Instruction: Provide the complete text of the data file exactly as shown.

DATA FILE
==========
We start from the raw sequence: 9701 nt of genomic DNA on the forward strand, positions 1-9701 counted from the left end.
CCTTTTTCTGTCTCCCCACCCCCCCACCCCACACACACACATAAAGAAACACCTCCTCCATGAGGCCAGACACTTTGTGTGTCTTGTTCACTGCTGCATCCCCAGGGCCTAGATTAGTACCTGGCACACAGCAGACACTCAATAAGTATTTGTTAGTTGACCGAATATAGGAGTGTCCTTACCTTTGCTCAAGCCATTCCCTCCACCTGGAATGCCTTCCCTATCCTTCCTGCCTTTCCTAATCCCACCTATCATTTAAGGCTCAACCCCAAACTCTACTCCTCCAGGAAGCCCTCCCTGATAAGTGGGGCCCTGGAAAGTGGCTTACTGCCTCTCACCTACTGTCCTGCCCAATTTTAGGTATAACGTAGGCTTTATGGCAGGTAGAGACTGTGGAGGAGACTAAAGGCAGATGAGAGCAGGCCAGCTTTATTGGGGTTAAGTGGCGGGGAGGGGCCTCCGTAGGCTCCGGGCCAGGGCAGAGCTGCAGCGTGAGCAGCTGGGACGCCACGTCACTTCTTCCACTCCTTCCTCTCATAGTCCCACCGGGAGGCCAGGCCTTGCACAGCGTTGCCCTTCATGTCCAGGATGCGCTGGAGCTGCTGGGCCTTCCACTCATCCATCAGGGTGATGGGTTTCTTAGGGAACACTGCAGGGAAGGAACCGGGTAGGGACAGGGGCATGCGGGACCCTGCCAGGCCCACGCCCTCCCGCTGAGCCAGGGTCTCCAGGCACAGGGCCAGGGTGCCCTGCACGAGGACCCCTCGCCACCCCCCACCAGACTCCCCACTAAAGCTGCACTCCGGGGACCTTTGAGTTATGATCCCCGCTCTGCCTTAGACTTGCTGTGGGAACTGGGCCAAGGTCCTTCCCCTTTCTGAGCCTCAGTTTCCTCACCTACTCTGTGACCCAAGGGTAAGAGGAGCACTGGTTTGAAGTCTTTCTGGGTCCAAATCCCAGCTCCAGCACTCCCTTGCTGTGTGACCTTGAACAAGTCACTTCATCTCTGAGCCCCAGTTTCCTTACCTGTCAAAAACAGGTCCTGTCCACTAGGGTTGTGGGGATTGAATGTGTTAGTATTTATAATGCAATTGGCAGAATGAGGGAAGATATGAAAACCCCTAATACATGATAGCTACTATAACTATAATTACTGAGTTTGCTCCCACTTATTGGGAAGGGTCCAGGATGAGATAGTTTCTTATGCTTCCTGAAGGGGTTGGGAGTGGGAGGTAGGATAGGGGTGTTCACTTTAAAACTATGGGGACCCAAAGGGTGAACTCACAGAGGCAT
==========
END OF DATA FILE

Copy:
We start from the raw sequence: 9701 nt of genomic DNA on the forward strand, positions 1-9701 counted from the left end.
CCTTTTTCTGTCTCCCCACCCCCCCACCCCACACACACACATAAAGAAACACCTCCTCCATGAGGCCAGACACTTTGTGTGTCTTGTTCACTGCTGCATCCCCAGGGCCTAGATTAGTACCTGGCACACAGCAGACACTCAATAAGTATTTGTTAGTTGACCGAATATAGGAGTGTCCTTACCTTTGCTCAAGCCATTCCCTCCACCTGGAATGCCTTCCCTATCCTTCCTGCCTTTCCTAATCCCACCTATCATTTAAGGCTCAACCCCAAACTCTACTCCTCCAGGAAGCCCTCCCTGATAAGTGGGGCCCTGGAAAGTGGCTTACTGCCTCTCACCTACTGTCCTGCCCAATTTTAGGTATAACGTAGGCTTTATGGCAGGTAGAGACTGTGGAGGAGACTAAAGGCAGATGAGAGCAGGCCAGCTTTATTGGGGTTAAGTGGCGGGGAGGGGCCTCCGTAGGCTCCGGGCCAGGGCAGAGCTGCAGCGTGAGCAGCTGGGACGCCACGTCACTTCTTCCACTCCTTCCTCTCATAGTCCCACCGGGAGGCCAGGCCTTGCACAGCGTTGCCCTTCATGTCCAGGATGCGCTGGAGCTGCTGGGCCTTCCACTCATCCATCAGGGTGATGGGTTTCTTAGGGAACACTGCAGGGAAGGAACCGGGTAGGGACAGGGGCATGCGGGACCCTGCCAGGCCCACGCCCTCCCGCTGAGCCAGGGTCTCCAGGCACAGGGCCAGGGTGCCCTGCACGAGGACCCCTCGCCACCCCCCACCAGACTCCCCACTAAAGCTGCACTCCGGGGACCTTTGAGTTATGATCCCCGCTCTGCCTTAGACTTGCTGTGGGAACTGGGCCAAGGTCCTTCCCCTTTCTGAGCCTCAGTTTCCTCACCTACTCTGTGACCCAAGGGTAAGAGGAGCACTGGTTTGAAGTCTTTCTGGGTCCAAATCCCAGCTCCAGCACTCCCTTGCTGTGTGACCTTGAACAAGTCACTTCATCTCTGAGCCCCAGTTTCCTTACCTGTCAAAAACAGGTCCTGTCCACTAGGGTTGTGGGGATTGAATGTGTTAGTATTTATAATGCAATTGGCAGAATGAGGGAAGATATGAAAACCCCTAATACATGATAGCTACTATAACTATAATTACTGAGTTTGCTCCCACTTATTGGGAAGGGTCCAGGATGAGATAGTTTCTTATGCTTCCTGAAGGGGTTGGGAGTGGGAGGTAGGATAGGGGTGTTCACTTTAAAACTATGGGGACCCAAAGGGTGAACTCACAGAGGCAT